“I can remember very vividly the day in the hospital the doctor came in and told me I had Stage 4 pancreatic cancer and about a year to live,” he says. “I was at peace pretty quickly with things and feel fortunate with what I’ve been able to do with my life -- choosing a career I love and being surrounded with great family and friends. So, I was at peace pretty quickly after hearing the news.”
Grimes’ prognosis of one year was based, in part, on his being so young and in decent shape, which he attributed to a years’ long love affair with running and maintaining an active lifestyle.
A little more than a decade prior to his diagnosis, Grimes noticed he wasn’t in good shape, per se. The extra weight and inches he had accumulated had to go.
Hanover College’s homecoming was just around the corner and Grimes decided it was time to shed the extra he’d acquired and got in shape for the event’s associated 5K. That single decision would impact his life in the moment and for years to come – laying a foundation of fitness that would help save his life.
“I got started with it for my physical health,” he recalls. “I continued it probably every bit as much for my mental health. Without it – truth be told – I would lean on the side of being somewhat depressed.”
Prior to his diagnosis, Grimes would run about 1,500 miles per year.
Thankfully, further tests proved the initial diagnosis wrong and the disease had not progressed as far as doctors thought.
Following an aggressive treatment regimen, Grimes has been in remission since the end of January this year. Of course, the love and support of his wife of more than 30 years, Kami, and their children have been instrumental in his fight, remission and recovery, he says.
Today, he runs three days a week, sometimes four, he says. And, though he still suffers with the lingering effects of aggressive chemotherapy, he supplements the missing miles with using a stationary bike, row machine and hiking.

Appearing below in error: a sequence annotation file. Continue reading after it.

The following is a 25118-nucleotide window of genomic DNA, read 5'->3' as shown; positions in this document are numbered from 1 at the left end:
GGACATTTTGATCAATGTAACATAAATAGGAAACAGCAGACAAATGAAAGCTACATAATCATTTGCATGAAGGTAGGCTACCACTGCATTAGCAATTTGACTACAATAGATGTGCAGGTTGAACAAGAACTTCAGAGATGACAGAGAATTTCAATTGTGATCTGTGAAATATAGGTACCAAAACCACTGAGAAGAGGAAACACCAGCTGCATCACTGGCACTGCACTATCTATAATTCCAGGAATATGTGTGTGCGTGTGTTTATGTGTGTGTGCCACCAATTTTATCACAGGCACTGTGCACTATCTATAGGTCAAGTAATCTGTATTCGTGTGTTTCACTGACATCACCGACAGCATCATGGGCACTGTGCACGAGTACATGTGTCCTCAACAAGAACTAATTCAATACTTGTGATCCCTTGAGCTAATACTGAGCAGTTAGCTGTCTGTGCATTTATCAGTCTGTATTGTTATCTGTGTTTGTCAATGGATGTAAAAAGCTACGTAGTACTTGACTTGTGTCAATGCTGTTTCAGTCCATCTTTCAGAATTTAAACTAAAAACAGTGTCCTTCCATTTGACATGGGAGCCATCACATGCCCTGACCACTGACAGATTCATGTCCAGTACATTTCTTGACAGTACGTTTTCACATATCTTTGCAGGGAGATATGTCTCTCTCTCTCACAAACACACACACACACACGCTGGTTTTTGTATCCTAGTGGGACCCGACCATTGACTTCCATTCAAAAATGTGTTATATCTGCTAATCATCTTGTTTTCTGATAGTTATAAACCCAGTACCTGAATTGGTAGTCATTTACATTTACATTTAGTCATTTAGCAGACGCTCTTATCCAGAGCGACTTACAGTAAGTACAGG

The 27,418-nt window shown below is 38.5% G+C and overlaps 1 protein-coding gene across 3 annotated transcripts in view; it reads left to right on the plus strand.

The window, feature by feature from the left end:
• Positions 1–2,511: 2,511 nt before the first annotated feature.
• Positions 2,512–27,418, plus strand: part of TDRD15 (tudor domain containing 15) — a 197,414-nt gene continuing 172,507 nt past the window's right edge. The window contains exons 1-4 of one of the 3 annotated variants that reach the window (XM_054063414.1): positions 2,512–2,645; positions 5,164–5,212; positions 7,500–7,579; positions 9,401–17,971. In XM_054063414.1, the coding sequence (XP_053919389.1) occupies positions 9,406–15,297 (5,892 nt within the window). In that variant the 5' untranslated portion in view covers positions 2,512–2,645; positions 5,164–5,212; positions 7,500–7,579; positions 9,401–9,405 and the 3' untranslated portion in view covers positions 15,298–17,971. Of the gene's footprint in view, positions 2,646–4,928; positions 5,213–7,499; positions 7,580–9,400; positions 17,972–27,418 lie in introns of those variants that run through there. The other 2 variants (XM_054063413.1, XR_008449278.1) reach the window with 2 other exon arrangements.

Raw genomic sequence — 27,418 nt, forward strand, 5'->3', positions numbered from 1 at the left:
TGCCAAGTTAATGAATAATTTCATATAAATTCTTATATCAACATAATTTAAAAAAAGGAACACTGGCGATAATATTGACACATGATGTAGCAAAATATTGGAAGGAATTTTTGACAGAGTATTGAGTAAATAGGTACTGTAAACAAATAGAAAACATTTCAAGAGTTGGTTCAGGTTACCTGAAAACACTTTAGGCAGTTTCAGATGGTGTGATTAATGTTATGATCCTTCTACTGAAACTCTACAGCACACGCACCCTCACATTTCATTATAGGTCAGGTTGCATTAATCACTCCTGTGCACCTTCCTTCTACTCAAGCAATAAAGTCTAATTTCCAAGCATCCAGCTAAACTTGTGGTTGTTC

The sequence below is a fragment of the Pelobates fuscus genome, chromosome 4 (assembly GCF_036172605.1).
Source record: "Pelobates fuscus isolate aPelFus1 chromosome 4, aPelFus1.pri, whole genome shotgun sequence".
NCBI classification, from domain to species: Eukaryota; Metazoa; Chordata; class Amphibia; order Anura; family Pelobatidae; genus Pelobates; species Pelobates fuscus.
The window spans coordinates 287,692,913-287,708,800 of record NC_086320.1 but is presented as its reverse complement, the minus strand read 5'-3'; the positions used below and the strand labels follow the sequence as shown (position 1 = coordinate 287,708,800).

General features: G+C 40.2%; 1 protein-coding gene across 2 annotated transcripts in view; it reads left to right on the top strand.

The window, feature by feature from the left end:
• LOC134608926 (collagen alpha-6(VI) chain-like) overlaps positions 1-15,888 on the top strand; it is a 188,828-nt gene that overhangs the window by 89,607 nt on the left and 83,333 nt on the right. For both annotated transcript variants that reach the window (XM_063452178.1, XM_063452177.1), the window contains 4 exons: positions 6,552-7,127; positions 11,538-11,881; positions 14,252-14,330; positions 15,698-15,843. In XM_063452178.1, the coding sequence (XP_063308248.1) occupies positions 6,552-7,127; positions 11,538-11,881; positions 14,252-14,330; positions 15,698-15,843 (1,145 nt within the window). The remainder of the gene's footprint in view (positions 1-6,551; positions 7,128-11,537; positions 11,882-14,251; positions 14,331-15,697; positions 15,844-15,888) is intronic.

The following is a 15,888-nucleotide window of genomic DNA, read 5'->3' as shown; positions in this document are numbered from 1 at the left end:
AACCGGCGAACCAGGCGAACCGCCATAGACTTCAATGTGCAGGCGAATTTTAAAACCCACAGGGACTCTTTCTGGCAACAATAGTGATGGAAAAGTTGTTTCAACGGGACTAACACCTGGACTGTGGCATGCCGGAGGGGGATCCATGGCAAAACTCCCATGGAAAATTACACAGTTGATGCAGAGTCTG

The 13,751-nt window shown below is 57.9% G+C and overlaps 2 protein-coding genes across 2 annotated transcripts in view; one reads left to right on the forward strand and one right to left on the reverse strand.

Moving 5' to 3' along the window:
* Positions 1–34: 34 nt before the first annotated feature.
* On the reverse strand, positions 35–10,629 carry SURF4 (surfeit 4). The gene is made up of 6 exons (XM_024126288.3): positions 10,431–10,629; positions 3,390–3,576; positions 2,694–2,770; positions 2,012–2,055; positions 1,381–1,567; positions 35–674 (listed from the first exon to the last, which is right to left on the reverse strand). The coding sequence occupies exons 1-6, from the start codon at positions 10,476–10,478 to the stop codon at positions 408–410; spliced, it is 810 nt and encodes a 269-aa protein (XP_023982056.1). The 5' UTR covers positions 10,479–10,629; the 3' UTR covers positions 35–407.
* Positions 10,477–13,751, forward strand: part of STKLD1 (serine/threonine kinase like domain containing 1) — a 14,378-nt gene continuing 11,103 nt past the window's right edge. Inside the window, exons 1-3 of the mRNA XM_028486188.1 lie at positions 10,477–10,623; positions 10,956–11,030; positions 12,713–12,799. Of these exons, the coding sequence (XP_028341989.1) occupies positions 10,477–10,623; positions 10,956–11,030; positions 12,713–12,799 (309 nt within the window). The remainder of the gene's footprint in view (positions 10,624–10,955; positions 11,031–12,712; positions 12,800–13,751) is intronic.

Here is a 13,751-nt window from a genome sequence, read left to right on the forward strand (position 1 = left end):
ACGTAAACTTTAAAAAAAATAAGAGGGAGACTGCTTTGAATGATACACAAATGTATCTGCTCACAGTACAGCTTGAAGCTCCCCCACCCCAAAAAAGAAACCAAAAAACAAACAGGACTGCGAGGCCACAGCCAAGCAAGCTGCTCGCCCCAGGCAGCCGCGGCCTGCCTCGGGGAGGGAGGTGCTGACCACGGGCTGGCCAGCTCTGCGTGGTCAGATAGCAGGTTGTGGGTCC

“I am convinced running helped save my life,” he says. “It’s been great.”
Grimes says he currently lives his life in three-month increments. Once he gets a clean report from the doctors, he breathes easy for a couple of months until it is time for his next three-month check-in.
“The last month before the next round, I kind of get a little bit nervous and anxious,” he says.
The gravity of confronting his own mortality created a seismic shift in his philosophy that ultimately gave way to personal and spiritual growth.
“Being more aware of my own mortality has changed things considerably,” he says. “I still get mad and upset on occasion, but I can diffuse myself so much quicker than I used to and have a much greater ability to put things in perspective quicker than I think I did before I got sick.”
And as his patience has increased, so has his appreciation for Williams’ quote.
“As cliché as it may sound, it’s the whole ‘you never know,’” he says.
Looking ahead to the future, Grimes says he is nowhere near ready to retire.
“When the day comes for me to retire, I won’t really retire,” he says. “I won’t be one who retires and plays golf every day.”
In fact, you’ll likely see him out in the great outdoors.
“I love to be outdoors in some capacity, whether it is mowing or doing projects outdoors.”
Just this past summer he and Kami coached one of their grandson’s baseball team, “which was pretty cool,” he adds.
He says he’s very much looking forward to also continuing to be involved in their grandsons’ activities and lives.
No matter where he goes or what he ends up doing, Hope and its people have made an indelible mark on his life for which he will forever be grateful, he says.
“I am incredibly thankful to the Hope community and Hauser for my fondest memories of teaching,” he says. “And the many friendships that developed from that experience.”
And, for those who read this, he humbly offers sage advice.
"Find something to do that you are passionate about," he says. "Find that something you would love to do that is rewarding and do it."